In 2002, Sons of Confederate Veterans' dissidents formed a new organization, Save the Sons of Confederate Veterans, composed of members and former members of SCV.[14] According to Save the Sons of Confederate Veterans co-founder Walter Charles Hilderman, "about a hundred or so individuals and groups identified themselves on the Save the Sons of Confederate Veterans web site as supporting Save the SCV" not long after the group was founded, though the current membership numbers for the Save the Sons of Confederate Veterans are not available.[15] Boyd Cathey reported in the Southern Mercury that most of the dissension had ended by 2003, and the majority of the members of the Sons of Confederate Veterans agreed with the heritage preservation activities espoused by the new Sons of Confederate Veterans leadership.[16] One of the main figures in that new Sons of Confederate Veterans leadership, South Carolina politician and investment advisor Ron Wilson, served as commander-in-chief from 2002 to 2004. In 2012, he was sentenced to prison for running a Ponzi scheme as part of his investment business; ironically, among those he defrauded were members of the Sons of Confederate Veterans.[17]

In early 2005, the Sons of Confederate Veterans General Executive Council sued to expel Commander-in-Chief Dennis Sweeney from office. The court initially granted the council temporary control of the organization, but its final decision returned power to Sweeney. Thirteen of the 25 council members were expelled from the council shortly after Sweeney regained control. Nine of the council members expelled were former commanders-in-chief, a status that heretofore had come with a life membership on the council.[18][19] In February, Cathey wrote in the Southern Mercury that most of the Sons of Confederate Veterans's members had united against the War on Southern Culture.[16] By the SCV's summer 2005 convention, activists firmly controlled the council. They severed much of the Sons of Confederate Veterans' long-standing relationship with the more traditionalist Military Order of the Stars and Bars (MOSB). The MOSB, founded in 1938, had been closely involved with the Sons of Confederate Veterans, sharing its headquarters since 1992 and co-publishing Southern Mercury. The Military Order of the Stars and Bars Commander General, Daniel Jones, citing "the continuing political turmoil within the SCV," moved the Military Order of the Stars and Bars out of the shared quarters, ended the joint magazine publishing enterprise, and separated the two organizations' finances. In 2006, for the first time, the two organizations held separate conventions.[20]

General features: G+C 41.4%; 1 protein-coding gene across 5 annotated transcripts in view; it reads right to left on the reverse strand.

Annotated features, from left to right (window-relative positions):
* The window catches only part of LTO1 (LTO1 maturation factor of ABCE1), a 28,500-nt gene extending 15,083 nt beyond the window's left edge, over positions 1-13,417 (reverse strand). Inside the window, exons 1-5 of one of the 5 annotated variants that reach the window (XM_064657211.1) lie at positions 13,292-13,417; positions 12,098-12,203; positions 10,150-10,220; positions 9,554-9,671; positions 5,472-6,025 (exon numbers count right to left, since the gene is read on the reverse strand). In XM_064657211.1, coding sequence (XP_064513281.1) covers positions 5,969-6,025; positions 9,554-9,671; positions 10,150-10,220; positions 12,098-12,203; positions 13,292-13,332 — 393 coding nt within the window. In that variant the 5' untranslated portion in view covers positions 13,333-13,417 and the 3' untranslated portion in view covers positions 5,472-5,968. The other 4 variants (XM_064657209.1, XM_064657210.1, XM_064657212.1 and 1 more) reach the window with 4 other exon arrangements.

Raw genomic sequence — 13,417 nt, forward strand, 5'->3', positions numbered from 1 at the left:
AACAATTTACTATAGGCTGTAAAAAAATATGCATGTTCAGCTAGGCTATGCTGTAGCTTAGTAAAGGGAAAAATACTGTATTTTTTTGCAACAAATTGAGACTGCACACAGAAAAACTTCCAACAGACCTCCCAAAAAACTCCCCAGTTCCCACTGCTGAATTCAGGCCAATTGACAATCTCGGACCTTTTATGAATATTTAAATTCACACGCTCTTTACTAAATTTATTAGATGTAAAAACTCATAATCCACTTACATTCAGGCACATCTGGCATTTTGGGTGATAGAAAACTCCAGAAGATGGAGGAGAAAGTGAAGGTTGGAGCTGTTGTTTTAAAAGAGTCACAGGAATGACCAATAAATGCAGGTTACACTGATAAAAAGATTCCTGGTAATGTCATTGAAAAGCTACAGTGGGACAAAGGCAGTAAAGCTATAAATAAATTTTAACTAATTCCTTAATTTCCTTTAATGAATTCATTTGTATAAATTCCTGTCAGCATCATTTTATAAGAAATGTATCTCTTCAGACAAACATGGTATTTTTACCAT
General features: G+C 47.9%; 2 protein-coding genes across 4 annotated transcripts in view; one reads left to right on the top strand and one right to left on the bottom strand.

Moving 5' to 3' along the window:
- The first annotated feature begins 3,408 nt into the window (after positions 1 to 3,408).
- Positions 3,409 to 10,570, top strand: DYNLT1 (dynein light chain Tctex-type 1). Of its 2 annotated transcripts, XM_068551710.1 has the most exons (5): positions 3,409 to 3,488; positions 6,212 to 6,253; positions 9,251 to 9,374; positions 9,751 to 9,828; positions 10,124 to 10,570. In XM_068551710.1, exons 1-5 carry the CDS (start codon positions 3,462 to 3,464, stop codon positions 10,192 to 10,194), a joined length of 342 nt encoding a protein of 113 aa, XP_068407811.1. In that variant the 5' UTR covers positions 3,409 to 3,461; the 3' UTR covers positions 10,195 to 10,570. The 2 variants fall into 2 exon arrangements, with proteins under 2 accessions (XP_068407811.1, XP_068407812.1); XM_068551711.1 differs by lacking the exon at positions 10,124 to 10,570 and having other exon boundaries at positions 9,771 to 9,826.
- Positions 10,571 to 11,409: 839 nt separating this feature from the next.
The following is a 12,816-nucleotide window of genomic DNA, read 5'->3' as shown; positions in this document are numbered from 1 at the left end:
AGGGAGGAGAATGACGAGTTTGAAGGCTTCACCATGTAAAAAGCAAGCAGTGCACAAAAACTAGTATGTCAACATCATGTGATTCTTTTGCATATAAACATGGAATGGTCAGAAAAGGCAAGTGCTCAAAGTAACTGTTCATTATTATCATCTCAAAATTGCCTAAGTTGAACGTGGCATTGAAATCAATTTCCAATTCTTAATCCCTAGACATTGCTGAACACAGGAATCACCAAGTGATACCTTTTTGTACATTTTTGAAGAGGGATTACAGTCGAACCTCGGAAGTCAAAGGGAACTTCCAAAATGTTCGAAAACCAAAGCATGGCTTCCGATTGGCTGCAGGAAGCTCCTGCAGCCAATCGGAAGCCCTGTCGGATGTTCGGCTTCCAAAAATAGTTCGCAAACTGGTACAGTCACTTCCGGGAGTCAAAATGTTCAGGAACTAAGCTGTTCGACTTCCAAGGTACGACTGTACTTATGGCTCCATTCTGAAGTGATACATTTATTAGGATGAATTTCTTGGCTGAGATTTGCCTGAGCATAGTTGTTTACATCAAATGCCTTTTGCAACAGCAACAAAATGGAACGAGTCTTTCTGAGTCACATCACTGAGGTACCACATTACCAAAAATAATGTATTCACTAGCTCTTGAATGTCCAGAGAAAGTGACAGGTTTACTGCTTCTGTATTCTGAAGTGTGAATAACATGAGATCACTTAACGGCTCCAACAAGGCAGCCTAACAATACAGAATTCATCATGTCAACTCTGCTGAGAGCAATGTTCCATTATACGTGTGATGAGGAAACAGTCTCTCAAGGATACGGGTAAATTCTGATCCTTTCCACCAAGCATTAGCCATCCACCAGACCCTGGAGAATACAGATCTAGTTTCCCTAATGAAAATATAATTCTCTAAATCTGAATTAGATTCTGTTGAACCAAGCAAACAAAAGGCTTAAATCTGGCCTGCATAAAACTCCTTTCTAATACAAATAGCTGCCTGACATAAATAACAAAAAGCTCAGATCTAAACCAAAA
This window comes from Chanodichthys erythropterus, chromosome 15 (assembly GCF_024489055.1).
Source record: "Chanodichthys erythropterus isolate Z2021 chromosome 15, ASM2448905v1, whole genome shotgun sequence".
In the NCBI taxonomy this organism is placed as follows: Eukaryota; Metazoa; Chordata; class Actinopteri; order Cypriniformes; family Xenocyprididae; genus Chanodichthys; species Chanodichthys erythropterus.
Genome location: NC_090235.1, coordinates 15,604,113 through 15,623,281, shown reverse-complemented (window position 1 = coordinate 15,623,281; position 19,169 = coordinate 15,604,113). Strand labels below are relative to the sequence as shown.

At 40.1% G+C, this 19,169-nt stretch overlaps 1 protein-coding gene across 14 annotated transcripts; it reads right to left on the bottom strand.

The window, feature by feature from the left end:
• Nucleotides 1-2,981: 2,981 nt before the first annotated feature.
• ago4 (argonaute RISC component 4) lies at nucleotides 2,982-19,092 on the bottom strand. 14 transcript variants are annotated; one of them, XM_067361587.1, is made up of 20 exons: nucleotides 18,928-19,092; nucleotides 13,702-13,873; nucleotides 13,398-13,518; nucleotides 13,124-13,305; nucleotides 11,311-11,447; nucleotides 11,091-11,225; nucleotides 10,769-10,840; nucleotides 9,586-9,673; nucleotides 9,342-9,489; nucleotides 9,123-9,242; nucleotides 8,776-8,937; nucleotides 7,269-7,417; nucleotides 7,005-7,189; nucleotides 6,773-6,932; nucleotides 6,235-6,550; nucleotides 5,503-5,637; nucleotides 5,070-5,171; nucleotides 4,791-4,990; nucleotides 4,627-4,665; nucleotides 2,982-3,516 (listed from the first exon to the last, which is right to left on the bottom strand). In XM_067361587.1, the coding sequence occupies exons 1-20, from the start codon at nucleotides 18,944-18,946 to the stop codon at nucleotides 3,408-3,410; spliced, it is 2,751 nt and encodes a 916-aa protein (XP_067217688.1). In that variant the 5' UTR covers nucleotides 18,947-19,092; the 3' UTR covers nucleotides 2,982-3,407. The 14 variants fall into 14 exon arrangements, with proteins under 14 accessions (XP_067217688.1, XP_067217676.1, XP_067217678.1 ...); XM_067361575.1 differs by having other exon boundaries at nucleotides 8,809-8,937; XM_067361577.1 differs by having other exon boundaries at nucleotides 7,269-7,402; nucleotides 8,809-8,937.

ControversiesEdit

License platesEdit

Mississippi: In 2011, the Mississippi Division, Sons of Confederate Veterans, launched an unsuccessful campaign to honor Confederate Lieutenant General and KKK Grand Wizard Nathan B. Forrest with a specialty license plate.[21][22]